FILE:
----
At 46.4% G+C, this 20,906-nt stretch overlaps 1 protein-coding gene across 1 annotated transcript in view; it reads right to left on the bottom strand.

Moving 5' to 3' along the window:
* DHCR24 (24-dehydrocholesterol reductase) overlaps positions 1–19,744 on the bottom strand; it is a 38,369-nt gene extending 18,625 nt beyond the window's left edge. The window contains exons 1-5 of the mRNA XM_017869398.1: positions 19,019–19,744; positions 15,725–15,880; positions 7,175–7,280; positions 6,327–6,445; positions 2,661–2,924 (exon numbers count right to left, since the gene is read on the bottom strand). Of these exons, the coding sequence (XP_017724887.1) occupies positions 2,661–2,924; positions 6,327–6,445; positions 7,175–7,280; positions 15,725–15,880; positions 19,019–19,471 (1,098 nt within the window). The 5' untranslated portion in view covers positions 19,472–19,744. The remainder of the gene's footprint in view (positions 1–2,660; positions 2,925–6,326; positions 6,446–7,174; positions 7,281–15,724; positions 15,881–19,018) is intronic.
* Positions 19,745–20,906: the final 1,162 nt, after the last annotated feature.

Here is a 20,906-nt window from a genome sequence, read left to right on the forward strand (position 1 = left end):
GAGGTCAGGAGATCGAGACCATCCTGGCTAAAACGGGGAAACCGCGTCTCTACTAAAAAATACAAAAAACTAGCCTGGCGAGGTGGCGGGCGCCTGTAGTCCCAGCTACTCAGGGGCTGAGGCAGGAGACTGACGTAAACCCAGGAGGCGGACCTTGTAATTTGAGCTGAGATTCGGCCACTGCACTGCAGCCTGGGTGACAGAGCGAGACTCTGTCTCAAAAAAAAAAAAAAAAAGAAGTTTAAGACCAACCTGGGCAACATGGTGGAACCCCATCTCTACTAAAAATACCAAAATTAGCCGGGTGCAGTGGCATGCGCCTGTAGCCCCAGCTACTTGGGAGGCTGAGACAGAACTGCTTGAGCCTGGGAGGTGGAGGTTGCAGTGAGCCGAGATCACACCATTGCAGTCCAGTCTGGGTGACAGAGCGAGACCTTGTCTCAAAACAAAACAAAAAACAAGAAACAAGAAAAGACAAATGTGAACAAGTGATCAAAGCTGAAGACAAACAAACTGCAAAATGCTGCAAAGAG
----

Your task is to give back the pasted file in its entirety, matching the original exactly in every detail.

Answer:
At 46.4% G+C, this 20,906-nt stretch overlaps 1 protein-coding gene across 1 annotated transcript in view; it reads right to left on the bottom strand.

Moving 5' to 3' along the window:
* DHCR24 (24-dehydrocholesterol reductase) overlaps positions 1–19,744 on the bottom strand; it is a 38,369-nt gene extending 18,625 nt beyond the window's left edge. The window contains exons 1-5 of the mRNA XM_017869398.1: positions 19,019–19,744; positions 15,725–15,880; positions 7,175–7,280; positions 6,327–6,445; positions 2,661–2,924 (exon numbers count right to left, since the gene is read on the bottom strand). Of these exons, the coding sequence (XP_017724887.1) occupies positions 2,661–2,924; positions 6,327–6,445; positions 7,175–7,280; positions 15,725–15,880; positions 19,019–19,471 (1,098 nt within the window). The 5' untranslated portion in view covers positions 19,472–19,744. The remainder of the gene's footprint in view (positions 1–2,660; positions 2,925–6,326; positions 6,446–7,174; positions 7,281–15,724; positions 15,881–19,018) is intronic.
* Positions 19,745–20,906: the final 1,162 nt, after the last annotated feature.

Here is a 20,906-nt window from a genome sequence, read left to right on the forward strand (position 1 = left end):
GAGGTCAGGAGATCGAGACCATCCTGGCTAAAACGGGGAAACCGCGTCTCTACTAAAAAATACAAAAAACTAGCCTGGCGAGGTGGCGGGCGCCTGTAGTCCCAGCTACTCAGGGGCTGAGGCAGGAGACTGACGTAAACCCAGGAGGCGGACCTTGTAATTTGAGCTGAGATTCGGCCACTGCACTGCAGCCTGGGTGACAGAGCGAGACTCTGTCTCAAAAAAAAAAAAAAAAAGAAGTTTAAGACCAACCTGGGCAACATGGTGGAACCCCATCTCTACTAAAAATACCAAAATTAGCCGGGTGCAGTGGCATGCGCCTGTAGCCCCAGCTACTTGGGAGGCTGAGACAGAACTGCTTGAGCCTGGGAGGTGGAGGTTGCAGTGAGCCGAGATCACACCATTGCAGTCCAGTCTGGGTGACAGAGCGAGACCTTGTCTCAAAACAAAACAAAAAACAAGAAACAAGAAAAGACAAATGTGAACAAGTGATCAAAGCTGAAGACAAACAAACTGCAAAATGCTGCAAAGAG